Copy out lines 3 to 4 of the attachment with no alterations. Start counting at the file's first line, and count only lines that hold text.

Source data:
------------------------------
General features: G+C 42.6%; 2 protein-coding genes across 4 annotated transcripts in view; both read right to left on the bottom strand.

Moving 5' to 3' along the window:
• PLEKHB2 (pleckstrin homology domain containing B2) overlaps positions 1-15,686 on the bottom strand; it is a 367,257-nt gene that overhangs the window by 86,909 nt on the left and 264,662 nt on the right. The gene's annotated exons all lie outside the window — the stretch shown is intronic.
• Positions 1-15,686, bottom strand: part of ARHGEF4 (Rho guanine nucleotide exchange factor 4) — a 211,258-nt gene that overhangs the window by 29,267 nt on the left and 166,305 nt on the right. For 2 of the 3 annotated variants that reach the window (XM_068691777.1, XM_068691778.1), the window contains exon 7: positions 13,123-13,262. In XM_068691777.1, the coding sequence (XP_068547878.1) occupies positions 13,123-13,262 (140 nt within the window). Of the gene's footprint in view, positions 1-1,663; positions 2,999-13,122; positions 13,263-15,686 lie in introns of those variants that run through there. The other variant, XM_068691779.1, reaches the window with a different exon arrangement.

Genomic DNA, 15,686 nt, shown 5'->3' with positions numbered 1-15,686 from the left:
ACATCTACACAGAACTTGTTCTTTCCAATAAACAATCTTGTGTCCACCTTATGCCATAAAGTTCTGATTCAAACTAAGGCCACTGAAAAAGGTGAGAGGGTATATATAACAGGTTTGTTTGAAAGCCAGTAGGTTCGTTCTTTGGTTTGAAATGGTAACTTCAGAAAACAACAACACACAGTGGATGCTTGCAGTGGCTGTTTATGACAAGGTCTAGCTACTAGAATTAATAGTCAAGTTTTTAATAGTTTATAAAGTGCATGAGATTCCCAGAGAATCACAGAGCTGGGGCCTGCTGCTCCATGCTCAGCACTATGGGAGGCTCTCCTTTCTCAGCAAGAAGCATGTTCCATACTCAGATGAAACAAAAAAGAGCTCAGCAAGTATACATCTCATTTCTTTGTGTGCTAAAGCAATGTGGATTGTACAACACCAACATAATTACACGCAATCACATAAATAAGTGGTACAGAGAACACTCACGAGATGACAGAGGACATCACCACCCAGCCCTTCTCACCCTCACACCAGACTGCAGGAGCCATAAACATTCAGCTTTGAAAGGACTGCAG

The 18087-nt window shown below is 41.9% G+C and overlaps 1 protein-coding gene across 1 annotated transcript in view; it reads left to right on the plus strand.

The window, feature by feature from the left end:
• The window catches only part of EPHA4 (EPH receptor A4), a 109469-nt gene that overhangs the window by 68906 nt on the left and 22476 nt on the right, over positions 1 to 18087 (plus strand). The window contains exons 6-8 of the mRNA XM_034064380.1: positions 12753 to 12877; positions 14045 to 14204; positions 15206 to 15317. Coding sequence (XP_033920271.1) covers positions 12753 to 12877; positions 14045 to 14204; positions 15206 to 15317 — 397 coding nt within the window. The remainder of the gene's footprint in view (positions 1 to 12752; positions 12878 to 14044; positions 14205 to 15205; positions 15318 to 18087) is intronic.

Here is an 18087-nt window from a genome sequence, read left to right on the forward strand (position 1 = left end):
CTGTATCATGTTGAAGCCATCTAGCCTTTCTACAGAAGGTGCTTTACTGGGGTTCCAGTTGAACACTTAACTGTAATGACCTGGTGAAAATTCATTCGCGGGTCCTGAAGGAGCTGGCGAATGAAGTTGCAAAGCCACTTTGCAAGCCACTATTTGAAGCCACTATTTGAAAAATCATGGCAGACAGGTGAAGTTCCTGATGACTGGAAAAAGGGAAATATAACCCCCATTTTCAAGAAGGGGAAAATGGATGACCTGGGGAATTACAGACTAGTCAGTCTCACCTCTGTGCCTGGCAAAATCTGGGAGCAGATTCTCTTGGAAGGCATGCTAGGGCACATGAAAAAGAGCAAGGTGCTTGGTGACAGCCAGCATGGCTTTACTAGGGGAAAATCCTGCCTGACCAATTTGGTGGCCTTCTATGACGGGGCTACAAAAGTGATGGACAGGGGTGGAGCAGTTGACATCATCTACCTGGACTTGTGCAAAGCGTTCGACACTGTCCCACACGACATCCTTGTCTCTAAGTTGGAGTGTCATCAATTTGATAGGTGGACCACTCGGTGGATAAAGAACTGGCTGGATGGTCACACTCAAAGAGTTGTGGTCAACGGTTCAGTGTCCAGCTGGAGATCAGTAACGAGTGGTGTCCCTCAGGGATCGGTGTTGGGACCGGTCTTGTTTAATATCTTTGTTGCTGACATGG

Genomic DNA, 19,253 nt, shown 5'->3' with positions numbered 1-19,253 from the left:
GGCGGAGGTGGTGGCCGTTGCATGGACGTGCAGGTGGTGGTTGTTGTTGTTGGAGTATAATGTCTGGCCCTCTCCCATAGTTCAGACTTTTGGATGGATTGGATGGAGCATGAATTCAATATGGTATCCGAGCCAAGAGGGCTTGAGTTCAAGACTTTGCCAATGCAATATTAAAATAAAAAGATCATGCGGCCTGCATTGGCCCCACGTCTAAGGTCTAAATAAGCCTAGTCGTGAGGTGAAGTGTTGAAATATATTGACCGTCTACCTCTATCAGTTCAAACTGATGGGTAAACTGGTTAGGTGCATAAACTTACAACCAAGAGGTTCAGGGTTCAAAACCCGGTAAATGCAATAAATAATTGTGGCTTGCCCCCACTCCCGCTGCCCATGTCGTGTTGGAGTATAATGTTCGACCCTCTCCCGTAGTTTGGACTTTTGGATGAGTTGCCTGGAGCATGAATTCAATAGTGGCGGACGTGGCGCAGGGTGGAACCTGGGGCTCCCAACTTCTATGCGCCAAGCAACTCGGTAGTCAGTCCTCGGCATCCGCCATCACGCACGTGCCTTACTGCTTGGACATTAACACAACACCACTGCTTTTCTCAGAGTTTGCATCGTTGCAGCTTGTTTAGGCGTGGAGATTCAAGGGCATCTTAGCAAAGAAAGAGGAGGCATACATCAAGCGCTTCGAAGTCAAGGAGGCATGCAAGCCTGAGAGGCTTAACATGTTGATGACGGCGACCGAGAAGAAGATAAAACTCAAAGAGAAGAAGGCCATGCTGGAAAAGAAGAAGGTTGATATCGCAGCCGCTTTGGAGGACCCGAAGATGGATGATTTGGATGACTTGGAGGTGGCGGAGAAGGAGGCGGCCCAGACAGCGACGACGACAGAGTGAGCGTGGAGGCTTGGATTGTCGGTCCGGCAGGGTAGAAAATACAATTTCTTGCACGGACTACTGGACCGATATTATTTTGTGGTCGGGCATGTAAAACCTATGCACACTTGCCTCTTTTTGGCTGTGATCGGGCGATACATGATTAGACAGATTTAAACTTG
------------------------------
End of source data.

• PLEKHB2 (pleckstrin homology domain containing B2) overlaps positions 1-15,686 on the bottom strand; it is a 367,257-nt gene that overhangs the window by 86,909 nt on the left and 264,662 nt on the right. The gene's annotated exons all lie outside the window — the stretch shown is intronic.
• Positions 1-15,686, bottom strand: part of ARHGEF4 (Rho guanine nucleotide exchange factor 4) — a 211,258-nt gene that overhangs the window by 29,267 nt on the left and 166,305 nt on the right. For 2 of the 3 annotated variants that reach the window (XM_068691777.1, XM_068691778.1), the window contains exon 7: positions 13,123-13,262. In XM_068691777.1, the coding sequence (XP_068547878.1) occupies positions 13,123-13,262 (140 nt within the window). Of the gene's footprint in view, positions 1-1,663; positions 2,999-13,122; positions 13,263-15,686 lie in introns of those variants that run through there. The other variant, XM_068691779.1, reaches the window with a different exon arrangement.